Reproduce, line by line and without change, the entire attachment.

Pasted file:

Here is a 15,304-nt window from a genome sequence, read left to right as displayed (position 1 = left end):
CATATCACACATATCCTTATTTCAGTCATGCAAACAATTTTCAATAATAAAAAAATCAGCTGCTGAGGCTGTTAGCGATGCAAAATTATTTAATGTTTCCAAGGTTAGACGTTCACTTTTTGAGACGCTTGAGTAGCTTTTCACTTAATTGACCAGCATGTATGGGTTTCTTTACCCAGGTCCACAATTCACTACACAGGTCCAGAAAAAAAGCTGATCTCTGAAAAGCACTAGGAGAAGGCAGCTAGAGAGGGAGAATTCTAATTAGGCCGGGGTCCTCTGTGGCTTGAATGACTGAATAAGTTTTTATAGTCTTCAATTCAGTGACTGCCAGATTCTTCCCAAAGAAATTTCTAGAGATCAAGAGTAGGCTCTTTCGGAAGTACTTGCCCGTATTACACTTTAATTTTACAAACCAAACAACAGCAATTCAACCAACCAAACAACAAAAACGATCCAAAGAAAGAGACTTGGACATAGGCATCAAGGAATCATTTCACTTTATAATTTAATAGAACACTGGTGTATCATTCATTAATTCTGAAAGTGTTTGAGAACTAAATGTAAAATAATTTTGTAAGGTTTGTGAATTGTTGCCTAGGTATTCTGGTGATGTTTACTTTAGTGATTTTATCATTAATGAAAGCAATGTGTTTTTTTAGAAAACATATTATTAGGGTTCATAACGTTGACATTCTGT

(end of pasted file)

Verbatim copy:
Here is a 15,304-nt window from a genome sequence, read left to right as displayed (position 1 = left end):
CATATCACACATATCCTTATTTCAGTCATGCAAACAATTTTCAATAATAAAAAAATCAGCTGCTGAGGCTGTTAGCGATGCAAAATTATTTAATGTTTCCAAGGTTAGACGTTCACTTTTTGAGACGCTTGAGTAGCTTTTCACTTAATTGACCAGCATGTATGGGTTTCTTTACCCAGGTCCACAATTCACTACACAGGTCCAGAAAAAAAGCTGATCTCTGAAAAGCACTAGGAGAAGGCAGCTAGAGAGGGAGAATTCTAATTAGGCCGGGGTCCTCTGTGGCTTGAATGACTGAATAAGTTTTTATAGTCTTCAATTCAGTGACTGCCAGATTCTTCCCAAAGAAATTTCTAGAGATCAAGAGTAGGCTCTTTCGGAAGTACTTGCCCGTATTACACTTTAATTTTACAAACCAAACAACAGCAATTCAACCAACCAAACAACAAAAACGATCCAAAGAAAGAGACTTGGACATAGGCATCAAGGAATCATTTCACTTTATAATTTAATAGAACACTGGTGTATCATTCATTAATTCTGAAAGTGTTTGAGAACTAAATGTAAAATAATTTTGTAAGGTTTGTGAATTGTTGCCTAGGTATTCTGGTGATGTTTACTTTAGTGATTTTATCATTAATGAAAGCAATGTGTTTTTTTAGAAAACATATTATTAGGGTTCATAACGTTGACATTCTGT